The way I understand the question, you would like to visualize the plane given
by each of the equations, and see whether they have a common intersection.

Here is one way to do that.

Define the three equations:

```
sage: x, y, z = SR.var('x y z')
sage: a, b, c = [2*x + 3*y - z == 15, x - 3*y + 3*z == -4, 4*x - 3*y - z == 19]
```

and the range of x, y, z where you want to plot:

```
sage: xx = (x, -10, 10)
sage: yy = (y, -10, 10)
sage: zz = (z, -10, 10)
```

Define the plots of the three planes, with different colors:

```
sage: pa = implicit_plot3d(a, xx, yy, zz, color='blue', alpha=0.3)
sage: pb = implicit_plot3d(b, xx, yy, zz, color='red', alpha=0.3)
sage: pc = implicit_plot3d(c, xx, yy, zz, color='green', alpha=0.3)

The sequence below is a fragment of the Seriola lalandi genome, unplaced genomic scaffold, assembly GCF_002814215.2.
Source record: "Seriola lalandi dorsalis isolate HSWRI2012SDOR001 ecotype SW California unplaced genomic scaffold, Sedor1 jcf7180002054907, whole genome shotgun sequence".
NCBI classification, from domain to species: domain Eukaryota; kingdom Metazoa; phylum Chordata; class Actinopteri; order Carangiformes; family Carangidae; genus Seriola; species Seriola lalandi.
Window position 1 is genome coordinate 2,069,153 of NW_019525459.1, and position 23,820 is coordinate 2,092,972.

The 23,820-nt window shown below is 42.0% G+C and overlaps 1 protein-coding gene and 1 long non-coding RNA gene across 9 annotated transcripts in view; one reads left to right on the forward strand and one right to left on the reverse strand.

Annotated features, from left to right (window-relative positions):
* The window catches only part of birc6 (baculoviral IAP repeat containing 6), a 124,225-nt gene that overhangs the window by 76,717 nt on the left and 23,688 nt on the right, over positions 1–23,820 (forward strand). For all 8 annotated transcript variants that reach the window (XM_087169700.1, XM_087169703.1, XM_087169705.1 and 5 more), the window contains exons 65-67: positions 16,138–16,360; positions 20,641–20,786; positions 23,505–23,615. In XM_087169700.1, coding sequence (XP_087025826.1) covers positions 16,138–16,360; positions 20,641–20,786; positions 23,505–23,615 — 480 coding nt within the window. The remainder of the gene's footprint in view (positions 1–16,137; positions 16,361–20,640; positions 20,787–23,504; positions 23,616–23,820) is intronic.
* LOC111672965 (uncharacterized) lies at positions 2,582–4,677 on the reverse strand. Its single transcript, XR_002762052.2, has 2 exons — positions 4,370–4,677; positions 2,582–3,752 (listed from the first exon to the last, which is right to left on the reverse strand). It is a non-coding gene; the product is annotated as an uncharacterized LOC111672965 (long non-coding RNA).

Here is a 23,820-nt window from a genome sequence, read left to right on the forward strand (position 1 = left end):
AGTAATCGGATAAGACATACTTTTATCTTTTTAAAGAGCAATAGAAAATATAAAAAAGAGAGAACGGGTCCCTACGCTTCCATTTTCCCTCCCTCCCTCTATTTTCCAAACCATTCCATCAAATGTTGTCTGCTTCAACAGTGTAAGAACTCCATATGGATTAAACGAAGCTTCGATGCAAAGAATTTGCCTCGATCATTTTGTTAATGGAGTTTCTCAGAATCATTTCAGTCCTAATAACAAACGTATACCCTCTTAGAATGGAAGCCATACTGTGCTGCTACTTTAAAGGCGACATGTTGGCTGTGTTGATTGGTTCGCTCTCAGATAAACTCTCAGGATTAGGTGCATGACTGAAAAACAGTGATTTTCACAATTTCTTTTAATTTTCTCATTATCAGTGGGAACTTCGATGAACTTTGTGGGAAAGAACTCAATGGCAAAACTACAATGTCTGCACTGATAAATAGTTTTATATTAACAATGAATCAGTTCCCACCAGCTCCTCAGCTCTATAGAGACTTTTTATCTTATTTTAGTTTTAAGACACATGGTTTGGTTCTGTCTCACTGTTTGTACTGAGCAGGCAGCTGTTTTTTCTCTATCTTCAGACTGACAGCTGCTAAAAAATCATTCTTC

sage: p = a + b + c
```

Then you can show the combined plot using various viewers:

```
sage: p.show(aspect_ratio=1, viewer='jmol')
Launched jmol viewer for Graphics3d Object
sage: p.show(aspect_ratio=1, viewer='threejs')
Launched html viewer for Graphics3d Object
sage: p.show(aspect_ratio=1, viewer='tachyon')
Launched png viewer for Graphics3d Object
```

It seems that the threejs viewer does not take into account
the opacity setting given by the alpha option.

In the "SageNB" notebook you have an extra viewer available:

```
sage: p.show(aspect_ratio=1, viewer='canvas3d')
Launched png viewer for Graphics3d Object
```

sage: HyperplaneArrangements?